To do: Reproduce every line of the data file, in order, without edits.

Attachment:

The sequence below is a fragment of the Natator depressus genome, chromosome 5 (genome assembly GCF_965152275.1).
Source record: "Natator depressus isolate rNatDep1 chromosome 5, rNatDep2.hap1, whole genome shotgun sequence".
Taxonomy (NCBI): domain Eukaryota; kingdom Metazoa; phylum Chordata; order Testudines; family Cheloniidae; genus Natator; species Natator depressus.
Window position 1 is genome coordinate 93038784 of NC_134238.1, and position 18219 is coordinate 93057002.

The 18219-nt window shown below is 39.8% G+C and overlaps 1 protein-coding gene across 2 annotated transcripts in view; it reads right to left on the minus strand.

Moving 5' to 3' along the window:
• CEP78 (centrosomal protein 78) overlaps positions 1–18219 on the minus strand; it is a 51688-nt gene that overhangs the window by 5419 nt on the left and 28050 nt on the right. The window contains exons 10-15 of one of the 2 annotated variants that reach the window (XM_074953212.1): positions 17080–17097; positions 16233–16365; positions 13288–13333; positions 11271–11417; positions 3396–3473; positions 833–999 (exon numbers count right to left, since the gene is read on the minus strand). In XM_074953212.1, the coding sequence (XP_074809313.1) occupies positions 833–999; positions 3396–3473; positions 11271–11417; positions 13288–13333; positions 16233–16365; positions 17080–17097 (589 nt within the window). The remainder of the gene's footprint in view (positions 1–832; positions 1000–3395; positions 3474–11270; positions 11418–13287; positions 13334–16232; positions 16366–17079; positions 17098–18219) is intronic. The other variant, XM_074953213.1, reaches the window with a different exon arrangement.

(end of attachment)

The sequence below is a fragment of the Natator depressus genome, chromosome 5 (genome assembly GCF_965152275.1).
Source record: "Natator depressus isolate rNatDep1 chromosome 5, rNatDep2.hap1, whole genome shotgun sequence".
Taxonomy (NCBI): domain Eukaryota; kingdom Metazoa; phylum Chordata; order Testudines; family Cheloniidae; genus Natator; species Natator depressus.
Window position 1 is genome coordinate 93038784 of NC_134238.1, and position 18219 is coordinate 93057002.

The 18219-nt window shown below is 39.8% G+C and overlaps 1 protein-coding gene across 2 annotated transcripts in view; it reads right to left on the minus strand.

Moving 5' to 3' along the window:
• CEP78 (centrosomal protein 78) overlaps positions 1–18219 on the minus strand; it is a 51688-nt gene that overhangs the window by 5419 nt on the left and 28050 nt on the right. The window contains exons 10-15 of one of the 2 annotated variants that reach the window (XM_074953212.1): positions 17080–17097; positions 16233–16365; positions 13288–13333; positions 11271–11417; positions 3396–3473; positions 833–999 (exon numbers count right to left, since the gene is read on the minus strand). In XM_074953212.1, the coding sequence (XP_074809313.1) occupies positions 833–999; positions 3396–3473; positions 11271–11417; positions 13288–13333; positions 16233–16365; positions 17080–17097 (589 nt within the window). The remainder of the gene's footprint in view (positions 1–832; positions 1000–3395; positions 3474–11270; positions 11418–13287; positions 13334–16232; positions 16366–17079; positions 17098–18219) is intronic. The other variant, XM_074953213.1, reaches the window with a different exon arrangement.